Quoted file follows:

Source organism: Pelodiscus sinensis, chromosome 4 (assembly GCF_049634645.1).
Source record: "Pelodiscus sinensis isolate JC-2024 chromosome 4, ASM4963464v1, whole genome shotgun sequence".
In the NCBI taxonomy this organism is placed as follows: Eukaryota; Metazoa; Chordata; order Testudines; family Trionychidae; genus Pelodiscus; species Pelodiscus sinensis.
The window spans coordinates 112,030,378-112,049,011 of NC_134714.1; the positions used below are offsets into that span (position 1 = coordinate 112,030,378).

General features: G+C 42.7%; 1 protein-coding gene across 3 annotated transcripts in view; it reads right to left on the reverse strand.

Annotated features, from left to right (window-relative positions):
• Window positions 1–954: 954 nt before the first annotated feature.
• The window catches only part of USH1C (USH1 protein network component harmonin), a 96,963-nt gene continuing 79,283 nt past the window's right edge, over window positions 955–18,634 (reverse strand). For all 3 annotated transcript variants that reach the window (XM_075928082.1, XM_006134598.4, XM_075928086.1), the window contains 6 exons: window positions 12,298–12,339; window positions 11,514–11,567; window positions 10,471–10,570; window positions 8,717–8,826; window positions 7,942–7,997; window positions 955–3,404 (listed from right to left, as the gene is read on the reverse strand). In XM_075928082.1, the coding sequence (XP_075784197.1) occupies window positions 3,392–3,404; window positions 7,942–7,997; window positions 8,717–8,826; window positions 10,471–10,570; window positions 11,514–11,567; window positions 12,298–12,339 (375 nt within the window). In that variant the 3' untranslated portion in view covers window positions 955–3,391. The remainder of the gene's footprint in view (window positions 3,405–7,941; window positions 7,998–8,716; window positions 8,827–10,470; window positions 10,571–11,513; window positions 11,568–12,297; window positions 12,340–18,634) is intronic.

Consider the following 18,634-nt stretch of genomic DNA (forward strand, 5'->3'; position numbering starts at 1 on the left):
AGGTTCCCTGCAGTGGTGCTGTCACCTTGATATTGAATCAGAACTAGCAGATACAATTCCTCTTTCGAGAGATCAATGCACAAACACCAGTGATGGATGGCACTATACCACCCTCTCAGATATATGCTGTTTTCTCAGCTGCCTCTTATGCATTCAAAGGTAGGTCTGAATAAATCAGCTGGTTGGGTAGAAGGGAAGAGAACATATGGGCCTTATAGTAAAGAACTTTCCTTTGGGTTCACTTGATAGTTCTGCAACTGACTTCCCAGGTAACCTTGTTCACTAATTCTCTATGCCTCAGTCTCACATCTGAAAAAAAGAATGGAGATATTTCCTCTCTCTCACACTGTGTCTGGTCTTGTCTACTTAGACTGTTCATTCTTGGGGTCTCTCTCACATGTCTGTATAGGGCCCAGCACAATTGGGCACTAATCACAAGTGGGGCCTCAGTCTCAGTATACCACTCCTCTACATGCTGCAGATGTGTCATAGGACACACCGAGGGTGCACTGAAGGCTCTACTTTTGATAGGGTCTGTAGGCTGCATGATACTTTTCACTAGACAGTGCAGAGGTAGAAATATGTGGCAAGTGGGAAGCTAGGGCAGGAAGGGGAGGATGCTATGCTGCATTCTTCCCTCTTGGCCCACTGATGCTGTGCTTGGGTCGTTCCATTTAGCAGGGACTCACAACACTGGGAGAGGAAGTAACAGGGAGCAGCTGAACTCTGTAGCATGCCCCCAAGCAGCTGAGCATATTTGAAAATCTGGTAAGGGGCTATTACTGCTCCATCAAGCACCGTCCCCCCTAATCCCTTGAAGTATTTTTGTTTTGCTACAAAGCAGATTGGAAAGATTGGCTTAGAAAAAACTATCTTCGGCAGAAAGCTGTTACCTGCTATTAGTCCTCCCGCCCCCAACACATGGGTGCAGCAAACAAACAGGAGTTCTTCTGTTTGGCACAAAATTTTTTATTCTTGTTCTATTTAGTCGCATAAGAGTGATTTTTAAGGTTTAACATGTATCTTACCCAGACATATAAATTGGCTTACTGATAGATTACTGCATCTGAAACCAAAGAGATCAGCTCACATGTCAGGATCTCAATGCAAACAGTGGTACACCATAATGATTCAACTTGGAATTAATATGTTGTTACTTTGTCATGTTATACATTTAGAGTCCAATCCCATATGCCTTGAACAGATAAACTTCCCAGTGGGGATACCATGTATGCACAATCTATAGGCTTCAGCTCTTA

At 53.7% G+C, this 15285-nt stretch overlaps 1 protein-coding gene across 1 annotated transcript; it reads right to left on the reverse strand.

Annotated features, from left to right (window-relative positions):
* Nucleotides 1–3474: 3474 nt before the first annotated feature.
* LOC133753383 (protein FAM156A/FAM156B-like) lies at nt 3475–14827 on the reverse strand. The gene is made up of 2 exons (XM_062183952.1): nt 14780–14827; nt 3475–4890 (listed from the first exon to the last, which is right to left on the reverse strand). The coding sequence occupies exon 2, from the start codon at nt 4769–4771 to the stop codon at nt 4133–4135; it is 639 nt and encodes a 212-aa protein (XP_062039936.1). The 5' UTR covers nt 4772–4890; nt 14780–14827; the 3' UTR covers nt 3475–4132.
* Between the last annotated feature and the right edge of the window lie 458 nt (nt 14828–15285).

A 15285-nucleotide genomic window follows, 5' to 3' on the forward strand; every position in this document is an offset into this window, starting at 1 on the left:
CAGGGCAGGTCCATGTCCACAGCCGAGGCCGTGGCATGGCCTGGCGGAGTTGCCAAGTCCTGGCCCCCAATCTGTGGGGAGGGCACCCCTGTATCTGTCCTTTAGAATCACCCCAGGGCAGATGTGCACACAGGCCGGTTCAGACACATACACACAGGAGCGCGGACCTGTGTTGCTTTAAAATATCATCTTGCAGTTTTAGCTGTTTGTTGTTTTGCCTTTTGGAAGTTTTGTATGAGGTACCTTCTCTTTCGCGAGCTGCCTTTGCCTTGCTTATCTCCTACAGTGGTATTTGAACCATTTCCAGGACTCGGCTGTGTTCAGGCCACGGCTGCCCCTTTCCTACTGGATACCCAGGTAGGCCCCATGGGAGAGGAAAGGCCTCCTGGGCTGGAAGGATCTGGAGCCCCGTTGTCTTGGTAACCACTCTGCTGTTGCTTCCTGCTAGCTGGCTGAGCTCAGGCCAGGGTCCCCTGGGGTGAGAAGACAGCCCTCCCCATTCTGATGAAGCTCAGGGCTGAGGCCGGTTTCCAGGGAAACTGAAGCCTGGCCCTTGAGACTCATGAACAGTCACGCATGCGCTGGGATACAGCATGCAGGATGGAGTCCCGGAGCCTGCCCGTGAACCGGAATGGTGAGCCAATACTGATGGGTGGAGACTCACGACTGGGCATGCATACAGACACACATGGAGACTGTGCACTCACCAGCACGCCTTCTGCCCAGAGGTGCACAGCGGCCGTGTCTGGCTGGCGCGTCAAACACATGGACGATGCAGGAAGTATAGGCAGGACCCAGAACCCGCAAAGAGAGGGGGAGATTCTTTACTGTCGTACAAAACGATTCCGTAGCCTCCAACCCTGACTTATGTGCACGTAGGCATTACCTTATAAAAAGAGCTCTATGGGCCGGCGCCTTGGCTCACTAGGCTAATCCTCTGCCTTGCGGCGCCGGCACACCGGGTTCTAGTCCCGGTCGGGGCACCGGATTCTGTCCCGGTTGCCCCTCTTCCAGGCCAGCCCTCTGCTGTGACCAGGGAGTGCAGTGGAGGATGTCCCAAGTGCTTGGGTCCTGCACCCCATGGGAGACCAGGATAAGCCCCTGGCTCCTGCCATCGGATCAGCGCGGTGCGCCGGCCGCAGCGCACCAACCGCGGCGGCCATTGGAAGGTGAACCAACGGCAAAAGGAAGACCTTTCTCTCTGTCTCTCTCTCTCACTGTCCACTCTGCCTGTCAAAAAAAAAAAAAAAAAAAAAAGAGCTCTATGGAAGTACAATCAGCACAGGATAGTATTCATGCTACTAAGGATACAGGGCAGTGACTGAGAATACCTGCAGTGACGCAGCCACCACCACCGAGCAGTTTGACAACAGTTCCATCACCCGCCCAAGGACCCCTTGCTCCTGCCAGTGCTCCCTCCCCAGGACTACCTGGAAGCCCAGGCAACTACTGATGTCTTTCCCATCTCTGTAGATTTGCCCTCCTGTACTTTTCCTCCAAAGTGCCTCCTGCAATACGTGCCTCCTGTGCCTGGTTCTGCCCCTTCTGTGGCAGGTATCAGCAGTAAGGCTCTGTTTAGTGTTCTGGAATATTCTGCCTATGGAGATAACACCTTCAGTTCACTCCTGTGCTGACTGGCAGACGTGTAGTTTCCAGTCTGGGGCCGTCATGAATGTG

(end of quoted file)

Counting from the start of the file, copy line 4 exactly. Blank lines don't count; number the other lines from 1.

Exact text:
The window spans coordinates 112,030,378-112,049,011 of NC_134714.1; the positions used below are offsets into that span (position 1 = coordinate 112,030,378).